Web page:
LONDON -- A year ago here, he blazed across the British sky like Halley's comet and, as it turned out, his majestic achievement was similarly (and eerily) rare.
Andy Murray became the first homegrown man to capture the Wimbledon title since Fred Perry, some 77 years earlier. The famous fireball -- which next comes around in 2061 -- makes an earthly appearance every 75 years or so.
It was the very thing that Murray and tennis fans from this island nation ached for, but by the end of last summer the championship had been relegated to history. The ensuing months were not all that Murray could have hoped for. He had three relatively lackluster outings in North America, then retired for the season after undergoing back surgery.
This year he failed to advance past the quarterfinals in any of his first nine tournaments before the French Open, but in Paris, Murray showed flickers of his former self. He won five matches before exiting meekly in the semifinals, winning only six games against eventual champion Rafael Nadal.
But here on the yawning lawns of the All England Club, the 27-year-old Murray finds himself back in a comfortable place, on Centre Court of all places. The stage was once too big even to contemplate, but now one suspects he might even enjoy these romps.
"I feel nervous, which is good," Murray said Sunday. "I like that."
A day later, the first of the seven potential steps of his defense went smoothly, as Murray clocked David Goffin, 6-1, 6-4, 7-5. It was Murray's 450th ATP World Tour victory.
His game was as pristine as the gorgeous emerald grass under his feet -- a surface that previously had been untouched by scrambling sneakers.
"The grass is very lush," Murray said in his postmatch news conference. "No bad bounces or anything. It was perfect.
"I played very well. I hit the ball clean from the beginning of the match."
Goffin, a 23-year-old from Belgium who looks 10 years younger, was able to create only two break opportunities -- and failed to cash either of them. Ranked 104th, Goffin was bidding to become the lowest-ranked player to beat Murray at a Grand Slam. It didn't come close to happening for Goffin, who is developing a curious history in these events. After reaching the fourth round in his very first Grand Slam, two years ago at Roland Garros, and then the third round here, Goffin has gone out in the first round in each of the seven majors since.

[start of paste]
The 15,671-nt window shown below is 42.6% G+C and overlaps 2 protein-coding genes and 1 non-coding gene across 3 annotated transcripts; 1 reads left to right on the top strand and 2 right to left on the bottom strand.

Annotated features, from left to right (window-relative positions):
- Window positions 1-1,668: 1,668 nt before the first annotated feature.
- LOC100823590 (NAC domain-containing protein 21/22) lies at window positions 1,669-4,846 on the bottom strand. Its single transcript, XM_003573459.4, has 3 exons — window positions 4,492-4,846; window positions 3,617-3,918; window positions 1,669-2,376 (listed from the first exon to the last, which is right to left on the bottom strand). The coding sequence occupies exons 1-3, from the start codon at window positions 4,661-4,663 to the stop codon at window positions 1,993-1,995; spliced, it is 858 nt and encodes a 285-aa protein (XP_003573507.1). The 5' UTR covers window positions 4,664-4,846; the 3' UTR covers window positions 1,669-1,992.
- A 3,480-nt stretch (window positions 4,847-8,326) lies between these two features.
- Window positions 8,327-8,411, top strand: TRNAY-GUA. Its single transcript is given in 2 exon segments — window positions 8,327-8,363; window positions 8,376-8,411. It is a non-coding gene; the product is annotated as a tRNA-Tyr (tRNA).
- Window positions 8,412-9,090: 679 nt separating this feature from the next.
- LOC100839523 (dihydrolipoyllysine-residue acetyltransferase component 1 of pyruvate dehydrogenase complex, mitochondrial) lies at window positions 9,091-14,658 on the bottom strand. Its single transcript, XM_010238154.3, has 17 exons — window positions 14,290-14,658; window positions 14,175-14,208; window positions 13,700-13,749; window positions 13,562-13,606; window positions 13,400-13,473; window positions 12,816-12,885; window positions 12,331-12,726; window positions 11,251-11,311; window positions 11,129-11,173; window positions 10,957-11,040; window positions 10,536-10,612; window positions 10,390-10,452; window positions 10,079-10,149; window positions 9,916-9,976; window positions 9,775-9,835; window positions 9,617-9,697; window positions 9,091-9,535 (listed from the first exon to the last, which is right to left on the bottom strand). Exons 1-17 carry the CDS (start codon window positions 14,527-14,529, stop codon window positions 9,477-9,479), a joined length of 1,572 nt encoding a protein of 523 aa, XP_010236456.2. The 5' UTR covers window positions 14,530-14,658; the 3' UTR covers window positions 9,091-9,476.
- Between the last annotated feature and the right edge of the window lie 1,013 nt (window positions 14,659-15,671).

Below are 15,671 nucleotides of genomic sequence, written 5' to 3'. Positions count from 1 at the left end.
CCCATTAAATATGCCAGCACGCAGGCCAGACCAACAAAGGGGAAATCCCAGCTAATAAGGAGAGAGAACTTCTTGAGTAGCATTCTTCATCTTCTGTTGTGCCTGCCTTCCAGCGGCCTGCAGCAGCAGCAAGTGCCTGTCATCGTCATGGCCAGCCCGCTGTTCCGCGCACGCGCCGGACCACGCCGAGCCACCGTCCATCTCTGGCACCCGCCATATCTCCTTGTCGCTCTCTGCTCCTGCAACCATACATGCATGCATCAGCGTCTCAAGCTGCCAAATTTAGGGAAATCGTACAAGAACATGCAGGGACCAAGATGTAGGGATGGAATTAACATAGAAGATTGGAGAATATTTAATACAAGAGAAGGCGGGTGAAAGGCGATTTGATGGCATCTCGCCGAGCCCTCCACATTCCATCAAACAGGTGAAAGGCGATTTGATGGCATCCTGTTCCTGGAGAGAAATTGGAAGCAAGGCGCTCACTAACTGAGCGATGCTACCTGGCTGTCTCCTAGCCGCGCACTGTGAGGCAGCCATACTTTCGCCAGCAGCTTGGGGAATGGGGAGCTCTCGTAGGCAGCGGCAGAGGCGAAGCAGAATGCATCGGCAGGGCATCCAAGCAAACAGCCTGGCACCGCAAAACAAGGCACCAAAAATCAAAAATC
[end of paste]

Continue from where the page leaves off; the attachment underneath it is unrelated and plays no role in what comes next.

When Murray walked out onto Centre Court, he was greeted with a rousing standing ovation, prompting a smile when it kept rippling through the stadium.
"Local boy, is he?" a wry scribe asked his neighbor in the press section.
Later Murray said: "Yeah, enjoyed it for the walk to the chair. And then when I sat down, it was time to get on with business." It took Murray all of eight minutes to gain control of the match; he first broke Goffin when a forehand was slapped long, and he soon settled into a nice rhythm. One game later, Murray fell awkwardly, landing on his behind. The crowd gasped as one, but Murray scrambled to his feet and stroked a nonchalant forehand that Goffin sent into the net.
Watching from his box was his mother, Judy, who helped teach him the game -- as well as another woman who will presumably be his guide for the near future. With only 10 days of working together on grass, Amelie Mauresmo hasn't been with Murray long enough to effect any great change in his approach, but she has already been the target of a number of strikes from afar. Virginia Wade, the last British woman to win the Wimbledon title (1977), sniped at Murray's choice to succeed Ivan Lendl, calling the two-time Grand Slam singles champion "a little fragile mentally."
Murray said he wasn't surprised at her less-than-charitable comments but declined to elaborate. (Wade famously called him a "drama queen" after he played through a back spasm at the French Open two years ago.)
Murray and Mauresmo had a private dinner last week, when he was playing at Queen's in London, and the 2006 Wimbledon champion had some advice for Murray on his return: Savor the moment.
"I spoke to her a little bit about it and asked her how she dealt with it," Murray said. "One of the things she said was she tried to take in the atmosphere and the experience of walking out on the court as the defending champion. You never know if you'll get the chance to do it again.
"I've enjoyed spending time with her. She's a very calm person the way she speaks and everything, the way she explains things. It's been good so far."
Ditto for his return journey that could, in a best-case scenario, bring back-to-back flashes of a brilliant light to Britain.